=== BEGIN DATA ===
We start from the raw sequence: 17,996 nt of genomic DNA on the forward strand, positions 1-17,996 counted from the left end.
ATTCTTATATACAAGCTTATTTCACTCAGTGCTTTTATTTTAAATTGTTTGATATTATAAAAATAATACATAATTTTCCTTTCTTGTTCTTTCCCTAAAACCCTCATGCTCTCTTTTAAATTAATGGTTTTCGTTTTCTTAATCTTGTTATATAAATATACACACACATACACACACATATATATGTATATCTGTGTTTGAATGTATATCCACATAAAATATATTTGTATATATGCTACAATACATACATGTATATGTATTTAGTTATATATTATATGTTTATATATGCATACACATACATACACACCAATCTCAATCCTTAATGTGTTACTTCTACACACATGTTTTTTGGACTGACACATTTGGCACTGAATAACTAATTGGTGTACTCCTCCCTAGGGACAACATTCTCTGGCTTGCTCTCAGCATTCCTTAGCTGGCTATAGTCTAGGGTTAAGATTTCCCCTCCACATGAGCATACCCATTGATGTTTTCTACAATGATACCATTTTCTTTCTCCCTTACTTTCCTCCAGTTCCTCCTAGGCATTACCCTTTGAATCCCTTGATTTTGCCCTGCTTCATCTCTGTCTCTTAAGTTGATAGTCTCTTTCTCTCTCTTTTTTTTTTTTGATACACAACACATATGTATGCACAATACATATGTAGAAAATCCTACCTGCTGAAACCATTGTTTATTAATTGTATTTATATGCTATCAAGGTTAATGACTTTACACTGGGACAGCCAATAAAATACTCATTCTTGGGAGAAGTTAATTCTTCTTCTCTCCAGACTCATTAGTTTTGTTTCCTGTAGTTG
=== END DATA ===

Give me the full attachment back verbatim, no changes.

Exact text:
We start from the raw sequence: 17,996 nt of genomic DNA on the forward strand, positions 1-17,996 counted from the left end.
ATTCTTATATACAAGCTTATTTCACTCAGTGCTTTTATTTTAAATTGTTTGATATTATAAAAATAATACATAATTTTCCTTTCTTGTTCTTTCCCTAAAACCCTCATGCTCTCTTTTAAATTAATGGTTTTCGTTTTCTTAATCTTGTTATATAAATATACACACACATACACACACATATATATGTATATCTGTGTTTGAATGTATATCCACATAAAATATATTTGTATATATGCTACAATACATACATGTATATGTATTTAGTTATATATTATATGTTTATATATGCATACACATACATACACACCAATCTCAATCCTTAATGTGTTACTTCTACACACATGTTTTTTGGACTGACACATTTGGCACTGAATAACTAATTGGTGTACTCCTCCCTAGGGACAACATTCTCTGGCTTGCTCTCAGCATTCCTTAGCTGGCTATAGTCTAGGGTTAAGATTTCCCCTCCACATGAGCATACCCATTGATGTTTTCTACAATGATACCATTTTCTTTCTCCCTTACTTTCCTCCAGTTCCTCCTAGGCATTACCCTTTGAATCCCTTGATTTTGCCCTGCTTCATCTCTGTCTCTTAAGTTGATAGTCTCTTTCTCTCTCTTTTTTTTTTTTGATACACAACACATATGTATGCACAATACATATGTAGAAAATCCTACCTGCTGAAACCATTGTTTATTAATTGTATTTATATGCTATCAAGGTTAATGACTTTACACTGGGACAGCCAATAAAATACTCATTCTTGGGAGAAGTTAATTCTTCTTCTCTCCAGACTCATTAGTTTTGTTTCCTGTAGTTG